Thursday, December 28, 2017

In the current issue of Long Island Boating World, Tim covers the
subject of jury instructions in maritime litigation. The matter involved
the litigation of a
boating accident injury by the operator of a
personal watercraft (commonly referred to as jet ski or PWC) that
was involved in a collision with a pleasure boat
. The crash occurred
on a lake, but would have been treated no differently had it occurred
in open navigable water. Jury instructions in the instant matter
involved application of the navigation rules, also referred to by many
as rule of the road, collision regs, or col regs. The business of how
a judge instructs members of a jury is a key aspect of litigation in
admiralty & maritime jurisdiction, whether involving Jones Act injury
cases, cruise ship accidents, or pleasure boats. The bottom line is
that jurors are faced with the matter of determining the respective
faults of parties involved according to certain prescribed rules. At
trial, a judge will outline for jurors what Coast Guard rules and
regulations they should consider when determining which vessel
operator is at fault. It is only after this phase of trial is complete that
the court can address the issue of economic and non-economic
losses for the injuries of claimants and plaintiffs. In this particular
jetski accident, jury instructions hinged upon whether the conduct of
the two boat operators would be governed by the rule for overtaking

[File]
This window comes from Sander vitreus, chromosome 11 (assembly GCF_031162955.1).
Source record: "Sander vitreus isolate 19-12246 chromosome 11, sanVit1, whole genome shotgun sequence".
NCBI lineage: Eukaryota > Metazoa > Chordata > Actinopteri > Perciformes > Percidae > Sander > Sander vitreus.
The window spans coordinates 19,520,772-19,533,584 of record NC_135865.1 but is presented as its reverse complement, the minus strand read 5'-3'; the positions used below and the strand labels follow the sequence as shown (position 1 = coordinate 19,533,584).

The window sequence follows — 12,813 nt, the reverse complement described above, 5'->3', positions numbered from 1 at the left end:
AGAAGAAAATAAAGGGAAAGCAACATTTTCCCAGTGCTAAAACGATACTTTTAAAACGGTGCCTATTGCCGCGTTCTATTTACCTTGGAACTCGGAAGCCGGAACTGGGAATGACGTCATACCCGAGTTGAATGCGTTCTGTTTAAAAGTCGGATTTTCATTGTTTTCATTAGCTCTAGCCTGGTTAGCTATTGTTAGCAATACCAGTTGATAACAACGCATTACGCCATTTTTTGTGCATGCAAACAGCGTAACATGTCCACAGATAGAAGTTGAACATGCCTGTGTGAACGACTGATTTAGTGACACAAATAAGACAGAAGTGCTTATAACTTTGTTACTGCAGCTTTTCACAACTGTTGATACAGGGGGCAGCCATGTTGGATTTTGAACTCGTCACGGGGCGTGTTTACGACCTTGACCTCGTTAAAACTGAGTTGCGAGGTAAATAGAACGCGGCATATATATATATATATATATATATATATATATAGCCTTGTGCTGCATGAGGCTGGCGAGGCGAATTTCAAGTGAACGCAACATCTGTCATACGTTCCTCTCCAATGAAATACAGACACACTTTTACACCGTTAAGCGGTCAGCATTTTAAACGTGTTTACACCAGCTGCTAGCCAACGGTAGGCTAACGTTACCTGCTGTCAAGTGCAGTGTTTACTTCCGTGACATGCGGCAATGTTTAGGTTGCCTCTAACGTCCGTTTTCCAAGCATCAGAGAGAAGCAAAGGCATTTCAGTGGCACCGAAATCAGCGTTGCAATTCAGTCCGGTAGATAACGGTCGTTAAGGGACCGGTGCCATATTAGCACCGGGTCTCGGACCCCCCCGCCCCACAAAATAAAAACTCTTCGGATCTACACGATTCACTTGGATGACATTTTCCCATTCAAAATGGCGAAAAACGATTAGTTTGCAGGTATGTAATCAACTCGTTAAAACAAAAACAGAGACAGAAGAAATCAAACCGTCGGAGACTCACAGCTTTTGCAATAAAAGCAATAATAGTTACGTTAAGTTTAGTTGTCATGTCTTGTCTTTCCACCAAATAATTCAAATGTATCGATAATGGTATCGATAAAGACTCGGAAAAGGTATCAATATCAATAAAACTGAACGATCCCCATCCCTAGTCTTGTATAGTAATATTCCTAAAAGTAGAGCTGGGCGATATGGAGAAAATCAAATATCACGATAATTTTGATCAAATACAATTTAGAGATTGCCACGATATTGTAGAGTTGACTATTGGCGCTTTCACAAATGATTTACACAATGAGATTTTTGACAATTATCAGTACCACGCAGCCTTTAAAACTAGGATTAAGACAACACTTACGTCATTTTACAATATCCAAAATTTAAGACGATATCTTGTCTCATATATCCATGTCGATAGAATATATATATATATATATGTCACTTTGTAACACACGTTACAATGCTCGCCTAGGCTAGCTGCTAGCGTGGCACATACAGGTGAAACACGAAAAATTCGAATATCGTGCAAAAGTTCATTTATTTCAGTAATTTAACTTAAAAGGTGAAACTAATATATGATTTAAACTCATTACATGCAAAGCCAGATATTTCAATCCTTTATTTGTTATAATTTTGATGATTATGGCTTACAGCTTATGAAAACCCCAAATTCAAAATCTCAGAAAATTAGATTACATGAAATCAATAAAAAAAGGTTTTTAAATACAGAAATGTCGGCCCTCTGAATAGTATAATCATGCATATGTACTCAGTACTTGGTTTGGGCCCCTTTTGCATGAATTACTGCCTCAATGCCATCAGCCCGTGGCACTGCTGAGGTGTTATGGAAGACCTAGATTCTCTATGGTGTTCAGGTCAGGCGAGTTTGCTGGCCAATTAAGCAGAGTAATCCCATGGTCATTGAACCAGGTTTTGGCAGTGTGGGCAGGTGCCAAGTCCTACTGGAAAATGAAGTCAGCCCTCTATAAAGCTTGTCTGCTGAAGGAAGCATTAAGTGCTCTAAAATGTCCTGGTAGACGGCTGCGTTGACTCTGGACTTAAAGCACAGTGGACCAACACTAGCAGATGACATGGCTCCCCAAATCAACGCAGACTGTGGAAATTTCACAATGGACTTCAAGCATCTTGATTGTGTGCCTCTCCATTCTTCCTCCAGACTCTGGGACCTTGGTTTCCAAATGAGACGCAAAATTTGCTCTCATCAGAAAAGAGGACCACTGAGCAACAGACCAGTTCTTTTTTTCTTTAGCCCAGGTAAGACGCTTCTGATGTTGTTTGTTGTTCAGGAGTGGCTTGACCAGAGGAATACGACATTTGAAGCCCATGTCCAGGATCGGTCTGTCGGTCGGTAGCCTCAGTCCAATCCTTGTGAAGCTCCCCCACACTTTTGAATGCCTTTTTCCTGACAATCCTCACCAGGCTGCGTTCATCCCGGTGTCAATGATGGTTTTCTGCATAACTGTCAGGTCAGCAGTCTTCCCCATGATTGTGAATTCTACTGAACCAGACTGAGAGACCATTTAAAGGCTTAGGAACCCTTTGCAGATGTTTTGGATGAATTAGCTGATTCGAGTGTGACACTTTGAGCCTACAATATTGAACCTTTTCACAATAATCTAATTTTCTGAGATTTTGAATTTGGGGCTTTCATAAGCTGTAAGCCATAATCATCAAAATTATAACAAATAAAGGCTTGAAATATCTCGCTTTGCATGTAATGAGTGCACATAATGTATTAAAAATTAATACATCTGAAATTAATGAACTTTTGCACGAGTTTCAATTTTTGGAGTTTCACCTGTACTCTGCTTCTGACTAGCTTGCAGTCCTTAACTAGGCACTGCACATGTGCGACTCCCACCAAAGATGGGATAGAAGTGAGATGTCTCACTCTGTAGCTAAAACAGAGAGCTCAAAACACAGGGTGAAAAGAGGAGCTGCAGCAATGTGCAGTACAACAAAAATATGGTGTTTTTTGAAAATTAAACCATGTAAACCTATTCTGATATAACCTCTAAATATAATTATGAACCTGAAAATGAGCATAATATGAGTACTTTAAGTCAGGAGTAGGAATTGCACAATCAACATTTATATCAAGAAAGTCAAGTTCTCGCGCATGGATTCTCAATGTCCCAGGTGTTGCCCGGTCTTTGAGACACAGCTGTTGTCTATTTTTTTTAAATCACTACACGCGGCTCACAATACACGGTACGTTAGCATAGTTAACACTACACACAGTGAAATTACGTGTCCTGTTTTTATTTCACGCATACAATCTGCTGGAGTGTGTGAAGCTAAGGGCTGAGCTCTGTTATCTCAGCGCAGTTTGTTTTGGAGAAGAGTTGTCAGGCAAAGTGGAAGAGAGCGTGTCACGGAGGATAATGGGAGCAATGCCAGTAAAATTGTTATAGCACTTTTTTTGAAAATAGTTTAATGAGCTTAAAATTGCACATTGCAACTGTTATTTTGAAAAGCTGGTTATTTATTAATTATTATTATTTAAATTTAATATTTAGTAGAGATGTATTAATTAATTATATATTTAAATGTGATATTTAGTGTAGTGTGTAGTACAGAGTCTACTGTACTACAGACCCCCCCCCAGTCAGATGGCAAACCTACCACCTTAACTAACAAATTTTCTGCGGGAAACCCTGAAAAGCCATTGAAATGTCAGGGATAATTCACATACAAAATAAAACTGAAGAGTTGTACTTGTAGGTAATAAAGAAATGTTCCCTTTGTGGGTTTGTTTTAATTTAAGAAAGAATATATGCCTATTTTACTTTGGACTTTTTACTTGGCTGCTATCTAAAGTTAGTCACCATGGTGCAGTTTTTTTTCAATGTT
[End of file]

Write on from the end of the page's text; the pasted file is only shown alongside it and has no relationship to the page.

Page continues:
vessel, which would have been instrumental in determining rights
and duties.

Jury Instructions in a Boating Accident Lawsuit

By now, many boaters in the Northeast are finishing up with shrink
wrapping, double-checking engines, and settling in for the winter.
Thoughts may shift from memories of raft-ups and weeknight races
to boat shows and good books for the winter. But the learning curve
never stands still for boaters. There’s always something new to
read about, from navigation electronics to safety equipment.
Because of all their knowledge in this area, boaters can be very
astute jurors in cases arising on the water. In contrast, if someone
who doesn’t spend time around boats is called for jury duty in a
boating-related lawsuit, he or she might not be as familiar with
such things.

While topics such as aids to navigation and running lights are of
interest to one planning a weekend cruise up the Hudson, a person
who doesn’t own a boat might not give much thought to them. Take
for instance someone merely minding his own business as a store
manager, summoned to court as a juror and placed in the position
of having to decide who was right or wrong in a boating accident.
This poor fellow must quickly develop some basic understanding of
navigation rules and other aspects of boating.

The business of presenting instructions to jurors could seem
straightforward enough in most instances. On TV shows, they make
it look easy. But in situations where the subject matter involves
specialized knowledge, such as boating, things could be a little
trickier. In giving instructions, how much information should be
presented to jurors? What information is relevant? What information